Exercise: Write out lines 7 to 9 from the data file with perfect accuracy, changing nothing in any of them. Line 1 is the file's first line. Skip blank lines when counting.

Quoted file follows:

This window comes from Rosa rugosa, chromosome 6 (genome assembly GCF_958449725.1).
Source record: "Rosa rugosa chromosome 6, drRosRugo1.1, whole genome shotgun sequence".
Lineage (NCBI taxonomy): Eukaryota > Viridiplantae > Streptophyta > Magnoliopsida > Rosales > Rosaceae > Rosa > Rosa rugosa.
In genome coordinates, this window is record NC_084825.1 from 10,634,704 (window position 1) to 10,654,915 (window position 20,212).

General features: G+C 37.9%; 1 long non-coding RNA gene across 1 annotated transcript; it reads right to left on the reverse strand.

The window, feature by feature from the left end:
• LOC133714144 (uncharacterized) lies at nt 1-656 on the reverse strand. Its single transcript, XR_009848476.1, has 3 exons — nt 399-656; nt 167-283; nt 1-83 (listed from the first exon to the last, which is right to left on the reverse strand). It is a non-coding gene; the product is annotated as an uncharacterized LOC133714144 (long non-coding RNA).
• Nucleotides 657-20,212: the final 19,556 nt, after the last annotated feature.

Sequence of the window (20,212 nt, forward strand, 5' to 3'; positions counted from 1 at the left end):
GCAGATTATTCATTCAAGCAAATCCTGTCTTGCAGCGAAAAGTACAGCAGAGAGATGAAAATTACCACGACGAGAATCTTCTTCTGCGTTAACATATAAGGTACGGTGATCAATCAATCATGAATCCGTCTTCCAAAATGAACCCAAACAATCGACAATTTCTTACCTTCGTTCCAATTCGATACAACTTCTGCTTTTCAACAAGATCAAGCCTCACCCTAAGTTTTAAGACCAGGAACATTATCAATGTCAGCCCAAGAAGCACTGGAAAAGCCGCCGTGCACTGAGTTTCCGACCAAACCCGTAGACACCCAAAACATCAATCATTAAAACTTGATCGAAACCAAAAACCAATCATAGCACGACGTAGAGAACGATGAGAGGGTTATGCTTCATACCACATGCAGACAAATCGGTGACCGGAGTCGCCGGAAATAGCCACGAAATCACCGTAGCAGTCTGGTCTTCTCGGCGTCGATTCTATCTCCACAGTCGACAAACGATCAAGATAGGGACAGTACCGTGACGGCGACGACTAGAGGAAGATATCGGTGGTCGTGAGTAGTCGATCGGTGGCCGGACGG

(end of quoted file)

• LOC133714144 (uncharacterized) lies at nt 1-656 on the reverse strand. Its single transcript, XR_009848476.1, has 3 exons — nt 399-656; nt 167-283; nt 1-83 (listed from the first exon to the last, which is right to left on the reverse strand). It is a non-coding gene; the product is annotated as an uncharacterized LOC133714144 (long non-coding RNA).
• Nucleotides 657-20,212: the final 19,556 nt, after the last annotated feature.

Sequence of the window (20,212 nt, forward strand, 5' to 3'; positions counted from 1 at the left end):